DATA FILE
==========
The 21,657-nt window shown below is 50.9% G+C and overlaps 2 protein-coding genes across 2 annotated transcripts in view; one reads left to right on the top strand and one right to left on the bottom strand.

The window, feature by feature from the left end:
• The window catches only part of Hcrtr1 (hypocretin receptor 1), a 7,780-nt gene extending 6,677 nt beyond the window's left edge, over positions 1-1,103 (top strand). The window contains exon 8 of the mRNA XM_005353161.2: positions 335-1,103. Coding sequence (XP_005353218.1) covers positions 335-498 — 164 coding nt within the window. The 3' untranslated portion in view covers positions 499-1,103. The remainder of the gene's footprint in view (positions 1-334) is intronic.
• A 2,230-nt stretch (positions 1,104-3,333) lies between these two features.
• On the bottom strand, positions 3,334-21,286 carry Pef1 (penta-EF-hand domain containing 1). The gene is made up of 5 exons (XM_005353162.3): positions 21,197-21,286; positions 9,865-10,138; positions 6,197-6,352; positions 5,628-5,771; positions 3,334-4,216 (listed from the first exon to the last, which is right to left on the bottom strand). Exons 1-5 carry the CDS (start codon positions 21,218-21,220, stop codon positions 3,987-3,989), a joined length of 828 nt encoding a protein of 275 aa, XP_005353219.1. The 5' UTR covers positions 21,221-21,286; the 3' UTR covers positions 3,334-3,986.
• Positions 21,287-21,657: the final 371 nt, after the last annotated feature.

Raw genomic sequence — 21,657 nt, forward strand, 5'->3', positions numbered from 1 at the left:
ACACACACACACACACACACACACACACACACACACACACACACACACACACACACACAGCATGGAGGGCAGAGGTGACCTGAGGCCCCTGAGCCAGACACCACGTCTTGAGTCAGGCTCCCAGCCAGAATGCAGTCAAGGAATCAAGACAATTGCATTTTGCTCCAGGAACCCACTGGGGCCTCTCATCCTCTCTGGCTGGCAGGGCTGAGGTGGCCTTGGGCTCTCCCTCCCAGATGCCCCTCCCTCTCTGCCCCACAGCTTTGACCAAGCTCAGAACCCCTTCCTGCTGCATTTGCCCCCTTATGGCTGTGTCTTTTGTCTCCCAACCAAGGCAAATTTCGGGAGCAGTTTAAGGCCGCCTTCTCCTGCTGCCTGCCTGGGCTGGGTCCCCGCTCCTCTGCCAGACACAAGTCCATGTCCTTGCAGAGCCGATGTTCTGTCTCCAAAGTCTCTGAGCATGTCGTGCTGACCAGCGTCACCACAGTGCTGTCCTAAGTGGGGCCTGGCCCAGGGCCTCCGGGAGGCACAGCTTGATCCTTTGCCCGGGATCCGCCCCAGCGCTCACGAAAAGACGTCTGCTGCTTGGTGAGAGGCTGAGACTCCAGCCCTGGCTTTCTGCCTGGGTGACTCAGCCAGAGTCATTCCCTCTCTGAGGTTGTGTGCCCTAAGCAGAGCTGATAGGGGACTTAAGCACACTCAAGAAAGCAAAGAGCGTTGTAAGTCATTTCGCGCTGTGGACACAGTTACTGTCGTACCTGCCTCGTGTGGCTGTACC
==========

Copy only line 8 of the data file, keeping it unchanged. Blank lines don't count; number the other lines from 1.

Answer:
ACACACACACACACACACACACACACACACACACACACACACACACACACACACACACAGCATGGAGGGCAGAGGTGACCTGAGGCCCCTGAGCCAGACACCACGTCTTGAGTCAGGCTCCCAGCCAGAATGCAGTCAAGGAATCAAGACAATTGCATTTTGCTCCAGGAACCCACTGGGGCCTCTCATCCTCTCTGGCTGGCAGGGCTGAGGTGGCCTTGGGCTCTCCCTCCCAGATGCCCCTCCCTCTCTGCCCCACAGCTTTGACCAAGCTCAGAACCCCTTCCTGCTGCATTTGCCCCCTTATGGCTGTGTCTTTTGTCTCCCAACCAAGGCAAATTTCGGGAGCAGTTTAAGGCCGCCTTCTCCTGCTGCCTGCCTGGGCTGGGTCCCCGCTCCTCTGCCAGACACAAGTCCATGTCCTTGCAGAGCCGATGTTCTGTCTCCAAAGTCTCTGAGCATGTCGTGCTGACCAGCGTCACCACAGTGCTGTCCTAAGTGGGGCCTGGCCCAGGGCCTCCGGGAGGCACAGCTTGATCCTTTGCCCGGGATCCGCCCCAGCGCTCACGAAAAGACGTCTGCTGCTTGGTGAGAGGCTGAGACTCCAGCCCTGGCTTTCTGCCTGGGTGACTCAGCCAGAGTCATTCCCTCTCTGAGGTTGTGTGCCCTAAGCAGAGCTGATAGGGGACTTAAGCACACTCAAGAAAGCAAAGAGCGTTGTAAGTCATTTCGCGCTGTGGACACAGTTACTGTCGTACCTGCCTCGTGTGGCTGTACC